WEST LAFAYETTE, Ind. — Purdue University political science professor Leigh Raymond believes a nine-state clean air initiative could become a template for environmental public policy around the country. Raymond’s new book Reclaiming the Atmospheric Commons examines the eight-year initiative in nine Northeast states.
The Regional Greenhouse Gas Initiative began with Connecticut, Delaware, Maine, Maryland, Massachusetts, New Hampshire, New Jersey, New York, Rhode Island and Vermont auctioning allowable emissions to polluters for the first time. By 2014, they had raised more than $2 billion in revenues.
“Then that money is used to fund programs that would help the public in terms of reducing energy costs and creating programs to help them,” Raymond said. “You’re still increasing the price of energy consumption, but in the end, for most people, you’re helping them lower their overall energy consumption. You’re achieving environmental goals, but doing it in a way that doesn’t have a major financial impact on most families.”
Raymond noted other cap-and-trade programs become politically difficult and often are criticized for providing private profits rather than public benefits.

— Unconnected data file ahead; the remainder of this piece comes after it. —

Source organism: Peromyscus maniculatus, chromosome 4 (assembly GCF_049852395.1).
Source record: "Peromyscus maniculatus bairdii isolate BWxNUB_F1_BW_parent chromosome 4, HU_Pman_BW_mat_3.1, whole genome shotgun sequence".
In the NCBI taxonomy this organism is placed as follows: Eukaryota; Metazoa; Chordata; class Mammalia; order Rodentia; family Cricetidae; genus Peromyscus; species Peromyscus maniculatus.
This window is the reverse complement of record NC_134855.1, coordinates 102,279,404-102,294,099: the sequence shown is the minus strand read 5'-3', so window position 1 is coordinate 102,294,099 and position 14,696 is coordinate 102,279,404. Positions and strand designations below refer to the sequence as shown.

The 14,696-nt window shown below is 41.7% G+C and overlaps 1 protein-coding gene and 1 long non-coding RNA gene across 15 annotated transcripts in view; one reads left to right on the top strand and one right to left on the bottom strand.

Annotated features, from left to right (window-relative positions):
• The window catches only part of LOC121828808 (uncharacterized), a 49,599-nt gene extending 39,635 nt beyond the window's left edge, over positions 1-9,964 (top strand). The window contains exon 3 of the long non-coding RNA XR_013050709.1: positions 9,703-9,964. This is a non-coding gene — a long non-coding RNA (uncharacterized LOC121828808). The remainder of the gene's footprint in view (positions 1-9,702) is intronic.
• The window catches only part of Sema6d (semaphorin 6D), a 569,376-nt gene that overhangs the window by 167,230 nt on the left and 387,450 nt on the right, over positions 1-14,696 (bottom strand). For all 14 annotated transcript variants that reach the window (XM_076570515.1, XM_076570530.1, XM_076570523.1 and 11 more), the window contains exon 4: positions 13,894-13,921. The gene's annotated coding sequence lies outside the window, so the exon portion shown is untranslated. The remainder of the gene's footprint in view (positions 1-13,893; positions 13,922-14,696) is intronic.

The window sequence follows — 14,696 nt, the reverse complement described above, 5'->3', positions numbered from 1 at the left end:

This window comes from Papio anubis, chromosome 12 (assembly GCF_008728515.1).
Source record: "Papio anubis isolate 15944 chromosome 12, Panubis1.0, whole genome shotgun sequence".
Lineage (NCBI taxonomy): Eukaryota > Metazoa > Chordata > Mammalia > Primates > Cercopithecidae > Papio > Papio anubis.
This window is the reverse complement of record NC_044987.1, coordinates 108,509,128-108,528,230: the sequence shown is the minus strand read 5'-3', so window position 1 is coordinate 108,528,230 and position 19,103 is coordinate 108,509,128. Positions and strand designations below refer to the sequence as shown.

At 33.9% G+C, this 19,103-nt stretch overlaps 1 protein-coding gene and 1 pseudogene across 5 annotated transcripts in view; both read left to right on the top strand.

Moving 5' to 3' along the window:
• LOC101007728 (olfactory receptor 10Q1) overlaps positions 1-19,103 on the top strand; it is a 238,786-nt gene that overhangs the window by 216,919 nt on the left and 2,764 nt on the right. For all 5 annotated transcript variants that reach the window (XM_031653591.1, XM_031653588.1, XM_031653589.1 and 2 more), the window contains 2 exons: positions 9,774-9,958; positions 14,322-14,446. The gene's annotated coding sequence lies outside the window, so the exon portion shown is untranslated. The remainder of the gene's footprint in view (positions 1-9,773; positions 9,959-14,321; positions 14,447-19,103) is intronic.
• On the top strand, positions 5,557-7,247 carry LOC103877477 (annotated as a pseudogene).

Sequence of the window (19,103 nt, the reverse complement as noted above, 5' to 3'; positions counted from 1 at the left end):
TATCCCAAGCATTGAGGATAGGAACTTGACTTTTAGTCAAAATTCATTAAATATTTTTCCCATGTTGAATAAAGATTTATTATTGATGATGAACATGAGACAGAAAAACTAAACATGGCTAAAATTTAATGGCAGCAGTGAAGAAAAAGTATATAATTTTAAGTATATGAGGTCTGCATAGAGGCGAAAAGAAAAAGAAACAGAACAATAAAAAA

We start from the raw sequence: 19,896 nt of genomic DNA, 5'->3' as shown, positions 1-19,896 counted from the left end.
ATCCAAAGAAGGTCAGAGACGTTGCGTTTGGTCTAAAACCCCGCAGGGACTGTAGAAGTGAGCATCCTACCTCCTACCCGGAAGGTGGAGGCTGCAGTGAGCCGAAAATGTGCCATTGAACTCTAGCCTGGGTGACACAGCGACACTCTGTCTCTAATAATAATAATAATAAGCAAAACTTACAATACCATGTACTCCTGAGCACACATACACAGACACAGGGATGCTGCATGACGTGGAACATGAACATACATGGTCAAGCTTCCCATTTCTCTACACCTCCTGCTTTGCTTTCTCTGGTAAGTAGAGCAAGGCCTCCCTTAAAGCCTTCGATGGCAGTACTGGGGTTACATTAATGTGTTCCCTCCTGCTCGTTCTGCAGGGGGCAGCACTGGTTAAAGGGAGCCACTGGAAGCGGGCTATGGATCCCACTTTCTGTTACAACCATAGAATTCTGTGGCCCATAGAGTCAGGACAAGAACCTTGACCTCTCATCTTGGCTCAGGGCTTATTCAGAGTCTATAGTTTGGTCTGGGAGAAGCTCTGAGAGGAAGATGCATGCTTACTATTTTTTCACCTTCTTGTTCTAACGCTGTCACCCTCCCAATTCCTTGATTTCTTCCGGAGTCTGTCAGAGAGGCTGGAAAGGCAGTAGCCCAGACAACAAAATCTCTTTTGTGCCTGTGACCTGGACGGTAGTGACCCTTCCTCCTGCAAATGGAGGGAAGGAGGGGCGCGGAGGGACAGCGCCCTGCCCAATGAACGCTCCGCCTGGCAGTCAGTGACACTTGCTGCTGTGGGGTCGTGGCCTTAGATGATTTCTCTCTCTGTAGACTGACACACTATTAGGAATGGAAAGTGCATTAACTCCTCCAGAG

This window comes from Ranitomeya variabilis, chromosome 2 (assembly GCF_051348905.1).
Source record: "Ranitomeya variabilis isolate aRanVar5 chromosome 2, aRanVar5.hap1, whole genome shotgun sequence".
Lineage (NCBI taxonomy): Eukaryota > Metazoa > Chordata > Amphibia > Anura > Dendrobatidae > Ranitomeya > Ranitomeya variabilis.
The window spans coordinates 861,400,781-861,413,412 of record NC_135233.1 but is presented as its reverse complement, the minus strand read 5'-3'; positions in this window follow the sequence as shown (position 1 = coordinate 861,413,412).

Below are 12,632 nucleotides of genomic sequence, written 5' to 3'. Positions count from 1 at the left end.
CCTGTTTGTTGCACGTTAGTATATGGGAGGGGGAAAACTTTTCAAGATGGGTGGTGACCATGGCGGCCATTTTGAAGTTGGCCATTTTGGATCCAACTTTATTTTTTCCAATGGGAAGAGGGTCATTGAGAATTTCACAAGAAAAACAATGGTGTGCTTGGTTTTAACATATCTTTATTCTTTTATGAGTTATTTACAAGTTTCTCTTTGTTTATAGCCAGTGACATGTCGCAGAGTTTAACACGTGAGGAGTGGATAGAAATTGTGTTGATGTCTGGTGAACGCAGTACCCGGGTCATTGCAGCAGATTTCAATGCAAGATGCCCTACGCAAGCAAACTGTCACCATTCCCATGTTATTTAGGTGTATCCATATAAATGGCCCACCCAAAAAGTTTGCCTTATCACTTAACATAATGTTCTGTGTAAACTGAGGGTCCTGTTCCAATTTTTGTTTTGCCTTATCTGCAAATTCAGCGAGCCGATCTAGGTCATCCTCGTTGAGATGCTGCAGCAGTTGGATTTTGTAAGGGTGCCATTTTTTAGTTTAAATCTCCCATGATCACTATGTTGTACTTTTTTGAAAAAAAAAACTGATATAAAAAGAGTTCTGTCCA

The approach has spread with a cap-and-trade program in California. Raymond acknowledges the major challenge will be the industrial Midwest with states such as Indiana, Michigan and Ohio.
“One of the keys that made it work was recognizing it was as important to think about consumers as well as about environmental protection. The idea we could actually develop a policy that could give us the environmental improvements and minimize the cost to residents is a key innovation. That’s a message that speaks to every state,” Raymond said.
He believes the book is timely with current political debate and controversy over recent Environmental Protection Agency “Clean Power Plan” regulations instructing states to reduce air pollutants from power plants by more than 30 percent by 2030, where arguments over cap and trade with auction policy designs are likely to be prominent.